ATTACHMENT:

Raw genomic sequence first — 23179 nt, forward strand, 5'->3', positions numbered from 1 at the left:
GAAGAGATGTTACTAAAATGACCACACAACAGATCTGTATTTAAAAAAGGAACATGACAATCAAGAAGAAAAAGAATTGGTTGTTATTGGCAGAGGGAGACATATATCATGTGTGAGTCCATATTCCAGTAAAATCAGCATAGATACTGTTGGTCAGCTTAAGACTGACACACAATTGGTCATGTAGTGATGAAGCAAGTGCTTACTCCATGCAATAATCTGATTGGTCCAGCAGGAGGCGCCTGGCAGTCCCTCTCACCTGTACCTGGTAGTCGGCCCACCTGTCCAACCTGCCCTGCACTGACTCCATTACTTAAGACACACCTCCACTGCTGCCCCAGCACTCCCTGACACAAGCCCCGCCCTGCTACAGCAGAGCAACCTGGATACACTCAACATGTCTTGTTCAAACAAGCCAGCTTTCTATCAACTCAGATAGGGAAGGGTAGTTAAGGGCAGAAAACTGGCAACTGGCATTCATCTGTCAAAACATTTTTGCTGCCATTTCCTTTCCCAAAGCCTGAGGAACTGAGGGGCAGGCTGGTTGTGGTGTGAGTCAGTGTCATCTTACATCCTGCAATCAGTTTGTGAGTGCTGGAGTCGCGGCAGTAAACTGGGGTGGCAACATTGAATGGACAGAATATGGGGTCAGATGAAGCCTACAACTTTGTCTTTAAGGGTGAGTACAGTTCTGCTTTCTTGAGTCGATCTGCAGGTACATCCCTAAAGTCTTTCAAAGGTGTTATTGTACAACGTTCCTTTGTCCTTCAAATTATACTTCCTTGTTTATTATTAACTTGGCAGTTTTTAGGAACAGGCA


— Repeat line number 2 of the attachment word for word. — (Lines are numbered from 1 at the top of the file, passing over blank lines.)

GAAGAGATGTTACTAAAATGACCACACAACAGATCTGTATTTAAAAAAGGAACATGACAATCAAGAAGAAAAAGAATTGGTTGTTATTGGCAGAGGGAGACATATATCATGTGTGAGTCCATATTCCAGTAAAATCAGCATAGATACTGTTGGTCAGCTTAAGACTGACACACAATTGGTCATGTAGTGATGAAGCAAGTGCTTACTCCATGCAATAATCTGATTGGTCCAGCAGGAGGCGCCTGGCAGTCCCTCTCACCTGTACCTGGTAGTCGGCCCACCTGTCCAACCTGCCCTGCACTGACTCCATTACTTAAGACACACCTCCACTGCTGCCCCAGCACTCCCTGACACAAGCCCCGCCCTGCTACAGCAGAGCAACCTGGATACACTCAACATGTCTTGTTCAAACAAGCCAGCTTTCTATCAACTCAGATAGGGAAGGGTAGTTAAGGGCAGAAAACTGGCAACTGGCATTCATCTGTCAAAACATTTTTGCTGCCATTTCCTTTCCCAAAGCCTGAGGAACTGAGGGGCAGGCTGGTTGTGGTGTGAGTCAGTGTCATCTTACATCCTGCAATCAGTTTGTGAGTGCTGGAGTCGCGGCAGTAAACTGGGGTGGCAACATTGAATGGACAGAATATGGGGTCAGATGAAGCCTACAACTTTGTCTTTAAGGGTGAGTACAGTTCTGCTTTCTTGAGTCGATCTGCAGGTACATCCCTAAAGTCTTTCAAAGGTGTTATTGTACAACGTTCCTTTGTCCTTCAAATTATACTTCCTTGTTTATTATTAACTTGGCAGTTTTTAGGAACAGGCA